In This Section
We want to see a fundamental shift worldwide towards a more effective, sustainable method of conservation - a 'people-friendly' approach that can better protect forests, wildlife and people.
Conservation policy and practice has historically failed to take into account forest and indigenous peoples' rights and needs. In so doing, it has also failed to protect forests and biodiversity.
The current conservation model carries a heavy human cost. Many of the world's national parks and 100,000 protected areas have been created through the removal of indigenous peoples and other local communities.
Despite the new ‘people-friendly’ conservation paradigm called for in Durban in 2003, from Thailand to Kenya, Cameroon to India, Chile to Mongolia, local people continue to be evicted and dispossessed, their livelihoods severely restricted and their fundamental human rights violated in the name of protecting nature.
Far too many protected areas continue to be conceived and managed on the deeply-entrenched and wrongly-held assumption that people are in direct opposition to conservation. By failing to engage them, conservation agencies are wasting huge potential for collaboration and mutual benefit.
As countries look to meet the UN goal to protect 17% of their land by 2020, this human toll is likely to rise if nothing is done to address the intrinsic failings of today’s conservation approach.
- Promote rights-based, alternative forms of conservation based on real participation and consultation of local communities and the recognition that sustainable conservation is inextricably linked to securing land rights and livelihoods.
- Propose concrete ways forward and test them on the ground to prove that an alternative model works.
- Share RFUK’s findings at national, regional and international level to encourage the replication of successful approaches and policy change.
- Build the capacity of local actors to monitor human rights compliance in and around protected areas, seek remedy and push for change in their countries.
Focusing initially on the Congo Basin rainforest in central Africa, we will call upon national governments to review their current protected area policies, assessing their conservation effectiveness and revising practices so that community rights are integrated into all aspects of conservation and planning.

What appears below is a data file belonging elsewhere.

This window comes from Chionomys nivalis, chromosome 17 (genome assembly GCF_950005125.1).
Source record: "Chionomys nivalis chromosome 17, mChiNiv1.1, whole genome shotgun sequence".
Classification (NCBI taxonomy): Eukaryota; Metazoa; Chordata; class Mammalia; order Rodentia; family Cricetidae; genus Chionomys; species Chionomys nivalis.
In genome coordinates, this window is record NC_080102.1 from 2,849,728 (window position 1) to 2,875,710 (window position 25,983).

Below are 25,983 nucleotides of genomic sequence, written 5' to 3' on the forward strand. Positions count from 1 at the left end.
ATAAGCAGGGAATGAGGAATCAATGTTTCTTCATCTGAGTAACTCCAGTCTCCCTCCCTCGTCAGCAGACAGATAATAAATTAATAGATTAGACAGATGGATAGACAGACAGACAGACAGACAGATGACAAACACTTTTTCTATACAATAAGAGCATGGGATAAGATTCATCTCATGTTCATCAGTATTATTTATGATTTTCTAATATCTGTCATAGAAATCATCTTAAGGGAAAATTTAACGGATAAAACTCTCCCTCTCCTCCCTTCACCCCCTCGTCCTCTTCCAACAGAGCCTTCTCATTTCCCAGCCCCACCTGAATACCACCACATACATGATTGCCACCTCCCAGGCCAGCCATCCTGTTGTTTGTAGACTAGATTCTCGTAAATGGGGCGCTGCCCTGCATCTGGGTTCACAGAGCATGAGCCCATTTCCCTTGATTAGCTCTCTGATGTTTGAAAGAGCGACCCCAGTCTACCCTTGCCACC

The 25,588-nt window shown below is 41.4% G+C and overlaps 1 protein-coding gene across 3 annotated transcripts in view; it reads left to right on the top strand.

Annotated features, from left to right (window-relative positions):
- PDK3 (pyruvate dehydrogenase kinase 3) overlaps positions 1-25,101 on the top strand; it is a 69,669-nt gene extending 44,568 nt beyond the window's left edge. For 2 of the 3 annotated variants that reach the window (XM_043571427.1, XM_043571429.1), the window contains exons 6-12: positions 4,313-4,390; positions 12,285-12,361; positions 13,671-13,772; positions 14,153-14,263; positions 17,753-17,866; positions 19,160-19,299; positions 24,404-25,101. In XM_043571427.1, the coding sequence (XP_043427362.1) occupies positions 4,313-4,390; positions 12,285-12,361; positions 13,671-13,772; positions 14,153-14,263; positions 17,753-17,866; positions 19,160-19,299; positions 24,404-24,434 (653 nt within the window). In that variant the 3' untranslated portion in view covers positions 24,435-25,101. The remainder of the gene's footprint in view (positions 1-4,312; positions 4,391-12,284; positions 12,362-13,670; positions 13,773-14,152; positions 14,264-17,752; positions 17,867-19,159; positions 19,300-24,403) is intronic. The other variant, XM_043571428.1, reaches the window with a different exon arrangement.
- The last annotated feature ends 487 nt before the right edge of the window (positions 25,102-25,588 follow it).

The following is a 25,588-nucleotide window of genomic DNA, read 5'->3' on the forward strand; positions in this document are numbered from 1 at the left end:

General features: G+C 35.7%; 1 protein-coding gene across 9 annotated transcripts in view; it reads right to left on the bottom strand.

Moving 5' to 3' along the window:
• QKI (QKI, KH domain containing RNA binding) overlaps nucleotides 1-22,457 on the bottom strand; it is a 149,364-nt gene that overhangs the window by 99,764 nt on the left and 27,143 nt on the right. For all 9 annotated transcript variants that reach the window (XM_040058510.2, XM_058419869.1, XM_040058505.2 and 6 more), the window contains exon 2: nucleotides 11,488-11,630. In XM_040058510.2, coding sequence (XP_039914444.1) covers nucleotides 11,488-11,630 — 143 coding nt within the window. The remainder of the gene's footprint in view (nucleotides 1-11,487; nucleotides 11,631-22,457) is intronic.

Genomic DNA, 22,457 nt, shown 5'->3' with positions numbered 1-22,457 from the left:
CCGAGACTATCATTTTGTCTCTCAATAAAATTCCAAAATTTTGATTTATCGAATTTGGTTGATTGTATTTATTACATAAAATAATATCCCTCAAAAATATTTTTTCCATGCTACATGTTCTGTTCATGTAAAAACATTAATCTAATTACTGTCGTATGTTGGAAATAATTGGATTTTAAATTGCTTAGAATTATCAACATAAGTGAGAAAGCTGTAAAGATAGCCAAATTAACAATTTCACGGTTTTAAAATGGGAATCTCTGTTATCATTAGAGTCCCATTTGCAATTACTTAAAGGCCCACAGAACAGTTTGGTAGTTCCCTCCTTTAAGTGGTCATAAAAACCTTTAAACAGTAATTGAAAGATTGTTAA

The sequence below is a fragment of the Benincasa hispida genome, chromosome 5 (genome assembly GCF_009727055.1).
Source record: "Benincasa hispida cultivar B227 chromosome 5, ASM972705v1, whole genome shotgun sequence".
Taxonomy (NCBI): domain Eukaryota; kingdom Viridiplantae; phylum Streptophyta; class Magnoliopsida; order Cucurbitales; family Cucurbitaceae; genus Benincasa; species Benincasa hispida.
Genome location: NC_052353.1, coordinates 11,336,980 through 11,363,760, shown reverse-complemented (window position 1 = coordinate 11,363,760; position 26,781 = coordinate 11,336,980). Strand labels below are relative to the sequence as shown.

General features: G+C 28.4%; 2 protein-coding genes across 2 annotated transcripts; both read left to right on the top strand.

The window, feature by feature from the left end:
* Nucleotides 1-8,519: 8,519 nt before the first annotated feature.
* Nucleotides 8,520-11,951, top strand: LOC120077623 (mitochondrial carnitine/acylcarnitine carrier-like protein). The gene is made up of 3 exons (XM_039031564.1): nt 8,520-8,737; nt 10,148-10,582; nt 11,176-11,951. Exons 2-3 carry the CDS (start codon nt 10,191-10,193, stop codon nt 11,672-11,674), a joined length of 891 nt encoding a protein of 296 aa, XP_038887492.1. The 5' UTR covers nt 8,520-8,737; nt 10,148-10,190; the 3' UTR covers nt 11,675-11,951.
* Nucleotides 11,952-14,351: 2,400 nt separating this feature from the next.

We will work to demonstrate to major donors and non-governmental organisations that community-based conservation is better both for forests and for the wildlife and people who live in them, supporting the development of policies that position the genuine, full consent and consultation of local communities at the heart of a new model of conservation.
- Early in 2016, RFUK published a report, Protected Areas in the Congo Basin: Failing Both People and Biodiversity, co-authored by Aili Pyhälä, Ana Osuna Orozco and RFUK’s Director Simon Counsell. Our research, based on a sample of 34 protected areas across the Congo Basin reveals that biodiversity in the region continues to decline, that there is little evidence that the ‘guns and guards’ approach to protected areas is effective and that, due to aggressive enforcement, conflicts and human rights abuses are widespread and the livelihoods of many local people severely compromised.
- Short film about forest communities affected by the Tumba Lediima Reserve in the Democratic Republic of Congo
- Video series, exploring different themes around conservation in the Congo Basin
- Launch of Conservation Watch in September 2016. Run by environmentalist Chris Lang and funded by RFUK, the site aims to facilitate discussion about the real impacts of protected area policy and practice in the Global South.
- Launch of Rainforest Parks & People, an interactive database on the impacts of protected areas on communities in the Congo Basin